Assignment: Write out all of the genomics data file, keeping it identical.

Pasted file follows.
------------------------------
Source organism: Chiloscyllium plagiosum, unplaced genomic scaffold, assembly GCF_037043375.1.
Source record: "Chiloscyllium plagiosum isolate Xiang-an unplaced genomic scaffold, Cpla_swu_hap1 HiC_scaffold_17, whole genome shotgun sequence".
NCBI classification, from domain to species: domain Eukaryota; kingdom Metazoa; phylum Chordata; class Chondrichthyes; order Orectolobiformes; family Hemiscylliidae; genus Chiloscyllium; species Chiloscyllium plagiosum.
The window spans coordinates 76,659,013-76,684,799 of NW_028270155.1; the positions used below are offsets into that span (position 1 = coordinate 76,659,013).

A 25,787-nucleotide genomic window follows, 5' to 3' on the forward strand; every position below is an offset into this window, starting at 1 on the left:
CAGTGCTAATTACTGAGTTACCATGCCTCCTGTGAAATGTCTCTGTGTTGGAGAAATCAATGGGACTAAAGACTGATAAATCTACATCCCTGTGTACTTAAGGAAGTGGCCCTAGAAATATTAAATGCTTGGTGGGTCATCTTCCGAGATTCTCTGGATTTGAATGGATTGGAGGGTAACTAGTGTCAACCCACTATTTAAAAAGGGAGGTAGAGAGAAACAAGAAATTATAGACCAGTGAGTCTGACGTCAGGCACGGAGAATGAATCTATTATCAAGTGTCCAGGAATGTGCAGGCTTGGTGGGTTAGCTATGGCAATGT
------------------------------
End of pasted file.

Source organism: Chiloscyllium plagiosum, unplaced genomic scaffold, assembly GCF_037043375.1.
Source record: "Chiloscyllium plagiosum isolate Xiang-an unplaced genomic scaffold, Cpla_swu_hap1 HiC_scaffold_17, whole genome shotgun sequence".
NCBI classification, from domain to species: domain Eukaryota; kingdom Metazoa; phylum Chordata; class Chondrichthyes; order Orectolobiformes; family Hemiscylliidae; genus Chiloscyllium; species Chiloscyllium plagiosum.
The window spans coordinates 76,659,013-76,684,799 of NW_028270155.1; the positions used below are offsets into that span (position 1 = coordinate 76,659,013).

A 25,787-nucleotide genomic window follows, 5' to 3' on the forward strand; every position below is an offset into this window, starting at 1 on the left:
CAGTGCTAATTACTGAGTTACCATGCCTCCTGTGAAATGTCTCTGTGTTGGAGAAATCAATGGGACTAAAGACTGATAAATCTACATCCCTGTGTACTTAAGGAAGTGGCCCTAGAAATATTAAATGCTTGGTGGGTCATCTTCCGAGATTCTCTGGATTTGAATGGATTGGAGGGTAACTAGTGTCAACCCACTATTTAAAAAGGGAGGTAGAGAGAAACAAGAAATTATAGACCAGTGAGTCTGACGTCAGGCACGGAGAATGAATCTATTATCAAGTGTCCAGGAATGTGCAGGCTTGGTGGGTTAGCTATGGCAATGT